The Christian cataclysm stands for the end of a worldly existence and the beginning of „real” life. But it is not conceivable if man is deprived of his soul, that is, if his deep inner faith in the “real” world is destroyed. Capitalism deprives man of his soul, that symbol of his vitality as a spiritual being in which is contained the basic prospect of his deification. The capitalist cataclysm nullifies the possibility of the Christian cataclysm: there is no sin and no redemption, no repentance and no absolution… Capitalism turns the world into its own advertising space, and turns man into a destructive hedonistic fanatic who does not feel the need for moral challenges that aim beyond the existing world. Human relations have lost their spiritual and moral dimension. Money as a spectacular nothingness became a vehicle for nullifying spiritual values, and the principle of „Money does not stink!” became the supreme „religious” tenet. The contemporary apocalypse is not based upon religious consciousness and does not have an illusory character. It represents the ever more probable reality that is resulting from the development of capitalism as a totalitarian destructive order.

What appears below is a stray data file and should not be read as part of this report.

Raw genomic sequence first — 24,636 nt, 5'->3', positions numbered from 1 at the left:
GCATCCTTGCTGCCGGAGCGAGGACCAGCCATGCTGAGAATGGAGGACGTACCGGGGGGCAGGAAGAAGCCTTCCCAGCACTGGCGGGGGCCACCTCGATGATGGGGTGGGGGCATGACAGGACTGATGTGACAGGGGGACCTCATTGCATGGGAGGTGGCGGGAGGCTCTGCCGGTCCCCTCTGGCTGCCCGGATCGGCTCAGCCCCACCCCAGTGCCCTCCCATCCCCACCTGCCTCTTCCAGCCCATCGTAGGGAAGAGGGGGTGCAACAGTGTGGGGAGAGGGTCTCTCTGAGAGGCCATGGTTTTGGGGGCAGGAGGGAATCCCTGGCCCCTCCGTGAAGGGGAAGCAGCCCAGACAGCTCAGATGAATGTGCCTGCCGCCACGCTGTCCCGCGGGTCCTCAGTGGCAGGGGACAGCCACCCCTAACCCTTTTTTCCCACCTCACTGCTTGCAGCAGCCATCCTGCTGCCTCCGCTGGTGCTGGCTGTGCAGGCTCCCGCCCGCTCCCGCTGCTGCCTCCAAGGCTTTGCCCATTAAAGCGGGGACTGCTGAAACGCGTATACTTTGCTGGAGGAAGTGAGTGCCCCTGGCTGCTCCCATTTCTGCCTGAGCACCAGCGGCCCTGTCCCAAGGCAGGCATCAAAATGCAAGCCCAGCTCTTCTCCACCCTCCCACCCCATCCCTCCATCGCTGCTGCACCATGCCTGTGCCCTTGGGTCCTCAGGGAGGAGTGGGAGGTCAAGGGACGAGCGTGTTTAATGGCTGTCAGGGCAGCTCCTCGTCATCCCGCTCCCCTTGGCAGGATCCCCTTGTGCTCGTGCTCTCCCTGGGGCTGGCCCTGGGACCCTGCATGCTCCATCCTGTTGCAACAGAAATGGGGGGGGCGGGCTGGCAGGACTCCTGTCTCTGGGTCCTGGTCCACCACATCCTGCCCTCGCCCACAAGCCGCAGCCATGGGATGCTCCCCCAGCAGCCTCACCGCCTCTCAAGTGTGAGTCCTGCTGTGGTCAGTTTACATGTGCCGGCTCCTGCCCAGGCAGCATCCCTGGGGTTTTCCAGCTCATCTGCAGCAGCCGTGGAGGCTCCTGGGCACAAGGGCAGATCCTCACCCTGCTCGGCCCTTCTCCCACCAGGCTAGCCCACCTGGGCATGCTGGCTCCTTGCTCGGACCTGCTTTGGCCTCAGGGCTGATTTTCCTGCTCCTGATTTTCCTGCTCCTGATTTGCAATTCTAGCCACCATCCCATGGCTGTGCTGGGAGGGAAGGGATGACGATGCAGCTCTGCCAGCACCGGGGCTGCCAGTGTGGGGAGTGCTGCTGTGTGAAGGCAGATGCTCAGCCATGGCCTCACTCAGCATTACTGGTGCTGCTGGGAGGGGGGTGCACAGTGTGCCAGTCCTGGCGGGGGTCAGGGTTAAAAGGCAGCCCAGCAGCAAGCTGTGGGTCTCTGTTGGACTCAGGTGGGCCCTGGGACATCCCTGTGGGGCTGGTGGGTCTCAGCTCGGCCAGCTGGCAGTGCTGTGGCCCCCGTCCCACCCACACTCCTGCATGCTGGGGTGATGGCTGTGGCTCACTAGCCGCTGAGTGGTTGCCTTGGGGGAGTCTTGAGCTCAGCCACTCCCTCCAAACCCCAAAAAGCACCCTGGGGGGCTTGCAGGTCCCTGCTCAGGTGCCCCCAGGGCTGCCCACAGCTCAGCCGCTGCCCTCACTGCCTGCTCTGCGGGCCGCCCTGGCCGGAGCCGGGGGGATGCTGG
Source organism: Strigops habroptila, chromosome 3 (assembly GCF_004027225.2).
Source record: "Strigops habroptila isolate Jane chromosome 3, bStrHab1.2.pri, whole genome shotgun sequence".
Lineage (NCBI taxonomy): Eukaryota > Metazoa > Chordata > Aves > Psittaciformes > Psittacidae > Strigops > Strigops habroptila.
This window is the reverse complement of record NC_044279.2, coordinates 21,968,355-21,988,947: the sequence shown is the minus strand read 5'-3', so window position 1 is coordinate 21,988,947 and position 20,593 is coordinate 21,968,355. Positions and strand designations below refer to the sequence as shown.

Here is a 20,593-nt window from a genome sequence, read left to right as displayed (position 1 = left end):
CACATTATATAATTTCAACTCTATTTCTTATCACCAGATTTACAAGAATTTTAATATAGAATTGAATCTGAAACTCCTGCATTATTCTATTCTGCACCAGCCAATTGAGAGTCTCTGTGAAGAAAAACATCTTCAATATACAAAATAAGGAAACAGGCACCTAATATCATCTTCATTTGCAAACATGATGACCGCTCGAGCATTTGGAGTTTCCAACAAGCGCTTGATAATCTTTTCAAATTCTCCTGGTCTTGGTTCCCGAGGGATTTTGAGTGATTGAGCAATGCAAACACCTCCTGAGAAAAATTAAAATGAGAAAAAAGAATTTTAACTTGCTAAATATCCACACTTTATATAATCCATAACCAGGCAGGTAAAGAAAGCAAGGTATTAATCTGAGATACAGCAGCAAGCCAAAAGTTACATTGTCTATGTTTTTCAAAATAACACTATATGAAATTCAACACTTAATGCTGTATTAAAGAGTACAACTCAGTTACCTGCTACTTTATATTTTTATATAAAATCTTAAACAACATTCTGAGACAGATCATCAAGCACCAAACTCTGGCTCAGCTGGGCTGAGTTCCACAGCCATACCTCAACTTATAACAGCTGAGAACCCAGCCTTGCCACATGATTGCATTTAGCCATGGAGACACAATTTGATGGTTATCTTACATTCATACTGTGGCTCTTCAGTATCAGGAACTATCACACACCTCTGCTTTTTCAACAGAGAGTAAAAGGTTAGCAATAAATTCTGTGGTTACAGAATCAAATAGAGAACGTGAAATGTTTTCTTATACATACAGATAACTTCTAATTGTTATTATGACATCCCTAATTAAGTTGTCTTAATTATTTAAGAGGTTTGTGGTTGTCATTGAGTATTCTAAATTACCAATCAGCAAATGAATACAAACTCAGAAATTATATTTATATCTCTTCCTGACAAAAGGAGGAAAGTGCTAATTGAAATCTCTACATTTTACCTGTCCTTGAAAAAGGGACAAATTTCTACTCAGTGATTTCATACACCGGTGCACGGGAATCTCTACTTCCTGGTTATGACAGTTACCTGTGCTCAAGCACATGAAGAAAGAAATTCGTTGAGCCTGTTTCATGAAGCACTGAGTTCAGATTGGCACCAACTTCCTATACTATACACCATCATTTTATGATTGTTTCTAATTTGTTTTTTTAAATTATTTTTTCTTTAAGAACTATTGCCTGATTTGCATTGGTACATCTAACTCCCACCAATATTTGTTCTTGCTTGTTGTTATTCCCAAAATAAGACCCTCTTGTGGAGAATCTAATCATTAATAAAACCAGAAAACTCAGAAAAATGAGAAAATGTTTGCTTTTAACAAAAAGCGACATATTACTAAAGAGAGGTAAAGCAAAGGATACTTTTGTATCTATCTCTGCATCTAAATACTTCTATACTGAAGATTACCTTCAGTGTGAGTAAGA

A ruthless demolition of the social tissue, and, thus, the destruction of man as a social being, represents another „quality” of capitalism. Capitalism degenerates man as a natural (erotic) and social being by degenerating interpersonal relations between individuals. It annihilates man’s need for another human being and creates a morbid character, primarily by destroying, from earliest childhood, any need for other human beings, and, thereby, any possibility for the development of his sense of humanness. Capitalism creates a lonely man who is lost within the nothingness of capitalism and predisposed to escape from the real world into one of illusion. Men become technologized Leibniz monads. Moreover, and even worse, inducing man’s fear of other men represents the basis for capitalist „sociability”. Turning man into an enemy of other men is one of capitalism’s most horrible crimes. By nullifying man as a social being through the creation of atomized individuals who are perpetually at war with one another, capitalism heightens the contradiction between reproducing individual existence and ensuring the survival of humankind. In fact, ensuring man’s immediate existence by means of the capitalist system’s reproductive machinery, which turns the individual into a destructive egotist, dramatically threatens the possibility for humankind to ensure its own survival. The atomization of mankind, which represents the most ruinous form of its de‐politicization, further aggravates this situation.